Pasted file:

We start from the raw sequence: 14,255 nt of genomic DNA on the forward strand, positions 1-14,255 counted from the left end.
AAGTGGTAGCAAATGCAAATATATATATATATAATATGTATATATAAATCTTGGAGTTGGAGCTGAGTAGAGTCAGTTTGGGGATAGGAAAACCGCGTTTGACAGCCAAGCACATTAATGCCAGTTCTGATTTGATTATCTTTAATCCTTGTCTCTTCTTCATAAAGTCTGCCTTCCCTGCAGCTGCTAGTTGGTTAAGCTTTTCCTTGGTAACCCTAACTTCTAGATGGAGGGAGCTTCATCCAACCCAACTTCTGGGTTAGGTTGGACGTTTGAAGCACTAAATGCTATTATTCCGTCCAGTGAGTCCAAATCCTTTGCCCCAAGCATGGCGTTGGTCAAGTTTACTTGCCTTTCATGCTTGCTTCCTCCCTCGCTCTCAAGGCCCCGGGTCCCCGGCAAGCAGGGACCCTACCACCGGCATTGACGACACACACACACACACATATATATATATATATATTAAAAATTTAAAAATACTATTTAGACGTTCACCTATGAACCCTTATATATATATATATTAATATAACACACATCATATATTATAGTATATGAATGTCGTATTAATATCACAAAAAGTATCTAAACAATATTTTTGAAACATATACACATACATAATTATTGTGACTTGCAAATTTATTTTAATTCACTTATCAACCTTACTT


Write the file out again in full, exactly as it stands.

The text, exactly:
We start from the raw sequence: 14,255 nt of genomic DNA on the forward strand, positions 1-14,255 counted from the left end.
AAGTGGTAGCAAATGCAAATATATATATATATAATATGTATATATAAATCTTGGAGTTGGAGCTGAGTAGAGTCAGTTTGGGGATAGGAAAACCGCGTTTGACAGCCAAGCACATTAATGCCAGTTCTGATTTGATTATCTTTAATCCTTGTCTCTTCTTCATAAAGTCTGCCTTCCCTGCAGCTGCTAGTTGGTTAAGCTTTTCCTTGGTAACCCTAACTTCTAGATGGAGGGAGCTTCATCCAACCCAACTTCTGGGTTAGGTTGGACGTTTGAAGCACTAAATGCTATTATTCCGTCCAGTGAGTCCAAATCCTTTGCCCCAAGCATGGCGTTGGTCAAGTTTACTTGCCTTTCATGCTTGCTTCCTCCCTCGCTCTCAAGGCCCCGGGTCCCCGGCAAGCAGGGACCCTACCACCGGCATTGACGACACACACACACACACATATATATATATATATATTAAAAATTTAAAAATACTATTTAGACGTTCACCTATGAACCCTTATATATATATATATTAATATAACACACATCATATATTATAGTATATGAATGTCGTATTAATATCACAAAAAGTATCTAAACAATATTTTTGAAACATATACACATACATAATTATTGTGACTTGCAAATTTATTTTAATTCACTTATCAACCTTACTT